Former priest found guilty on 24 sex charges involving Inuit children
Eric Dejaeger leaves an Iqaluit, Nunavut courtroom Jan. 20, 2011. He is now awaiting further sentencing on another four counts. (Chris Windeyer / THE CANADIAN PRESS)
Bob Weber, The Canadian Press
Published Friday, September 12, 2014 10:18AM EDT
Last Updated Friday, September 12, 2014 10:24PM EDT
IQALUIT, Nunavut -- A sex abuse case that convulsed a remote northern hamlet for years has ended with a defrocked Roman Catholic priest being convicted on 24 of 80 sex-related charges he faced involving Inuit children more than 30 years ago.
After pleading guilty to eight of the counts at the start of his trial, former Oblate Eric Dejaeger will be sentenced for 32 sex crimes that range from indecent assault to bestiality.
Justice Robert Kilpatrick's verdict brings closure to a saga that has ranged across two continents and raised questions about the role of the Catholic Church and Canadian officials in delaying justice for victims still suffering mental scars from horrific attacks.
"This judgment contains graphic descriptions of sexual activity that some may find disturbing and offensive" is how Kilpatrick's 212-page verdict begins.
In all, Dejaeger was convicted of 24 counts of indecent assault, one of unlawful confinement, two of buggery, three of unlawful sexual intercourse, one of sexual assault and one of bestiality. The victims include 12 boys, 10 girls and a dog he abused in front of two children. Most were between the ages of eight and 12, although they could have been as young as four and as old as 18.
The offences occurred between 1978 and 1982 in the hamlet of Igloolik, when the now 67-year-old was the Oblate missionary. They took place in common rooms in the mission building, in Dejaeger's bedroom and on the land when he was the guest of families hunting and fishing.
Some children were fondled on Dejaeger's lap as their friends played around them. One was assaulted as she helped Dejaeger look for Christmas ornaments.
One witness described how he and his friend, about seven at the time, were raped one after the other. Another told how she was taped to Dejaeger's bed and attacked from behind.
Witness after witness told court that Dejaeger used his position as Igloolik's missionary to trap them into sex, threatening them with hellfire or separation from their families if they told. Sometimes, food dangled before hungry children was his lure.
Still, Kilpatrick noted that time had degraded much of the testimony before him.
"Judges and juries do not possess divine insight into the soul of witnesses who testify in a legal proceeding. Decisions must be made on the basis of evidence alone, not intuition or guesswork," he wrote.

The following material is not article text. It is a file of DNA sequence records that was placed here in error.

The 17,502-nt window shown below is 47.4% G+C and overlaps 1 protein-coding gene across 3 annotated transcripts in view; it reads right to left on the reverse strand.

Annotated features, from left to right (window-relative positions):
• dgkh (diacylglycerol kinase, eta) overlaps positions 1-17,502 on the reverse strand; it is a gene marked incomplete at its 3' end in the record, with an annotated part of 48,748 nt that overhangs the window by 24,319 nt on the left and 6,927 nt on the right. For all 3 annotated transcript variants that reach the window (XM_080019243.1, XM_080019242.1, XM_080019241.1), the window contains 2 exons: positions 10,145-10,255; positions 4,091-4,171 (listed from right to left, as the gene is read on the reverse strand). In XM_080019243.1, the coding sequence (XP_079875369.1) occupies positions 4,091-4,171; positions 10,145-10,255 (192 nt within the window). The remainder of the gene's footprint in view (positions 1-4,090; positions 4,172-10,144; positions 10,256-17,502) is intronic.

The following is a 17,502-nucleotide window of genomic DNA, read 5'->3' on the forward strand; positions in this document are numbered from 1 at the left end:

"The quantity and quality of the evidence available to the court in this case has been substantially weakened by the passage of time. The reliability of the Crown's evidence on many counts is suspect. This is reflected by the results of this trial."
The Crown's case was also weakened by defence suggestions that many of the witnesses had conferred before the trial to hone their testimony.
But nobody doubted the searing emotion and pain the trial dredged up. It was common to hear witnesses howling and weeping outside court after their testimony.
Friday's verdict was only the latest blight in Dejaeger's long and ugly history in Canada.
He has already served a five-year sentence on 11 counts of sexual assault and indecent assault against children in Baker Lake, Nunavut, where he was posted after Igloolik.
It was after he had served that sentence, in 1995, that he learned RCMP were investigating his activities in Igloolik. He was eventually charged, but before his court date arrived he fled to his native Belgium.
Oblate officials have acknowledged that they knew Dejaeger was about to leave. They have also said that Canadian justice officials suggested that the easiest thing was for him to simply leave Canada, where he had become a citizen. They have said Dejaeger was told he wouldn't be bothered if he stayed away.
For 16 years, he lived quietly in homes maintained by the Oblates, even though an international warrant had been filed for his arrest.
Eventually, dogged reporting by Belgian journalists revealed that Dejaeger was living in that country illegally. He was returned to Canada in 2011, touching off an Arctic blizzard of unresolved anguish in Igloolik.
"I felt numb," one victim told The Canadian Press. "All the memories are coming back. I'm constantly numb all over. I can't think straight because everything keeps coming back."
Nunavut's Health Department sent an extra social worker and mental health nurse to Igloolik to help residents deal with stress. The territory's manager of mental health spent a week in town after Dejaeger's return.
The hamlet's Roman Catholic priest left town because of threats.
Igloolik was quiet Friday morning, said community justice worker William Qamukaq, who spent the previous several days talking to witnesses to let them know the verdict was coming.
"The victims are certainly affected," he said. "There are mixed feelings."